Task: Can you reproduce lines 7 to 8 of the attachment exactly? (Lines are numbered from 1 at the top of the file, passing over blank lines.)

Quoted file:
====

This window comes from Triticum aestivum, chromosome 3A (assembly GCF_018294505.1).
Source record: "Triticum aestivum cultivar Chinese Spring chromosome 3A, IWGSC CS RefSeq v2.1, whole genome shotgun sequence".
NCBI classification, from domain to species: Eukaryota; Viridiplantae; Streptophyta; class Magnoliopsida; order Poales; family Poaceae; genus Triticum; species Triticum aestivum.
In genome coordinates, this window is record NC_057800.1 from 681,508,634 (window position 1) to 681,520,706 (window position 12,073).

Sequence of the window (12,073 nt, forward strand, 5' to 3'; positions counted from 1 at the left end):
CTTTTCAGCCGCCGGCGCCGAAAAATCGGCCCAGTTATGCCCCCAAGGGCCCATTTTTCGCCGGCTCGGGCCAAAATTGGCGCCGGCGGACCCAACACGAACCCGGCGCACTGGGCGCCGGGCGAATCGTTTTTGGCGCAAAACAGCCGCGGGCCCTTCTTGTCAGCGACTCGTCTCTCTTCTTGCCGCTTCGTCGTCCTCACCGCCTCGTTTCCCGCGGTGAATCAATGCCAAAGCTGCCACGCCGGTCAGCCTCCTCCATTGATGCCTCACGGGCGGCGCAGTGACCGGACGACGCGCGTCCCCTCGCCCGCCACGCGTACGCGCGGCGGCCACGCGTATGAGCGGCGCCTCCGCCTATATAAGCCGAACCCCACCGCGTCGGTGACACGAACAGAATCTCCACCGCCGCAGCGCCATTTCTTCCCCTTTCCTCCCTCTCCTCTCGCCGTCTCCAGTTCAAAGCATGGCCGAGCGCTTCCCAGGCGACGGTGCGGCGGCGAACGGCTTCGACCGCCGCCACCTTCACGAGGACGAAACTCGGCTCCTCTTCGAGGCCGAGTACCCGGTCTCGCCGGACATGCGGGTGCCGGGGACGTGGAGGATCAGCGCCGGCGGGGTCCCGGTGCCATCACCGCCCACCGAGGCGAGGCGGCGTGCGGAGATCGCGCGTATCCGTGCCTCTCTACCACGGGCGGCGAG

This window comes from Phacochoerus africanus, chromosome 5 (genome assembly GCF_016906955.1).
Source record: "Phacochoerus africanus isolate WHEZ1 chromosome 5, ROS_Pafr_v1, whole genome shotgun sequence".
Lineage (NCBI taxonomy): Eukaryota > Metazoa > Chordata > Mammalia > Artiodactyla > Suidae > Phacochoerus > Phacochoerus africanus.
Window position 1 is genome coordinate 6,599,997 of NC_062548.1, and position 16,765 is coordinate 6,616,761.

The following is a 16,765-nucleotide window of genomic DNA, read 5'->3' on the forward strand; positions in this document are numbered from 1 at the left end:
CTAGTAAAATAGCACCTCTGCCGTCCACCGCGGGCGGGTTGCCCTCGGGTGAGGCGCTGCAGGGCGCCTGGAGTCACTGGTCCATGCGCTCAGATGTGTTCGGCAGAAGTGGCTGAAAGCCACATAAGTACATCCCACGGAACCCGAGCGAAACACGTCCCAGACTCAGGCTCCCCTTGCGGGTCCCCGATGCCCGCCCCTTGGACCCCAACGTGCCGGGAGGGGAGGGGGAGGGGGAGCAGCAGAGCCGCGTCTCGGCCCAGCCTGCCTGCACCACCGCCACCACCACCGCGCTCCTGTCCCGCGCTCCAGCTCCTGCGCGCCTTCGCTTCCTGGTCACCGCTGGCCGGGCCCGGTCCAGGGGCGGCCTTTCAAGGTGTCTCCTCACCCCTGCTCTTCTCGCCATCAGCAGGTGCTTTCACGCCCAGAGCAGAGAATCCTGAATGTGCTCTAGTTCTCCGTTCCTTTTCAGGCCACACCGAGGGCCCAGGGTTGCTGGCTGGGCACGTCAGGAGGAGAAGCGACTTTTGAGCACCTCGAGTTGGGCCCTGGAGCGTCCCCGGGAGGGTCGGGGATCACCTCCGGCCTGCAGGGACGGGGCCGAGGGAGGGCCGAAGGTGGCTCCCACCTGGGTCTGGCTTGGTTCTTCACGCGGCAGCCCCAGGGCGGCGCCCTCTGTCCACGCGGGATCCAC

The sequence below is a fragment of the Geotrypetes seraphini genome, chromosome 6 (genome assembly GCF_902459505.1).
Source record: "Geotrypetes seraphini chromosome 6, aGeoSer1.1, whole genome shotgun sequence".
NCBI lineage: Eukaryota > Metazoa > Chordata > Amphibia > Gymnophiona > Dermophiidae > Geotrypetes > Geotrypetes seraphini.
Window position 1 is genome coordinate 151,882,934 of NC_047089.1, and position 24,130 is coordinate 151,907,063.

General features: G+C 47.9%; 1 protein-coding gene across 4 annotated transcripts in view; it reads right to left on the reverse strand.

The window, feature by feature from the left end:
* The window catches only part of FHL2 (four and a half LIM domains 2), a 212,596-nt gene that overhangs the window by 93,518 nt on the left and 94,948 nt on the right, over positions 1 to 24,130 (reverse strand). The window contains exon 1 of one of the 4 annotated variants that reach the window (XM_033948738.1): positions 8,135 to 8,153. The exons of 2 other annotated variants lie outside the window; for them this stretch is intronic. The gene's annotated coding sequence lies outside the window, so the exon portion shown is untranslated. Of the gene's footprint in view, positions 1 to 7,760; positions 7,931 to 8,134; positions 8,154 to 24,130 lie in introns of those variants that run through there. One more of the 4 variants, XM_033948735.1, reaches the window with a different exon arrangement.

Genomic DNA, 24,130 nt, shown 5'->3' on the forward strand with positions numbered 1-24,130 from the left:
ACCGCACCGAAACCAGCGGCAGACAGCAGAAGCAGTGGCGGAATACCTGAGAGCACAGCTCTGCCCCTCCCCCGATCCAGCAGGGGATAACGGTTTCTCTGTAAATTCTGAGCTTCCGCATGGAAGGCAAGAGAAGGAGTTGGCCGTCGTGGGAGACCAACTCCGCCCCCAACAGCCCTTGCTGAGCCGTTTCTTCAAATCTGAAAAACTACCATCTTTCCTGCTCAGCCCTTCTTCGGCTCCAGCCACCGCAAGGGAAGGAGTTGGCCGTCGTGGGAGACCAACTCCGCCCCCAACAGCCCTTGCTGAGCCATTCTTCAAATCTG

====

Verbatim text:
This window comes from Phacochoerus africanus, chromosome 5 (genome assembly GCF_016906955.1).
Source record: "Phacochoerus africanus isolate WHEZ1 chromosome 5, ROS_Pafr_v1, whole genome shotgun sequence".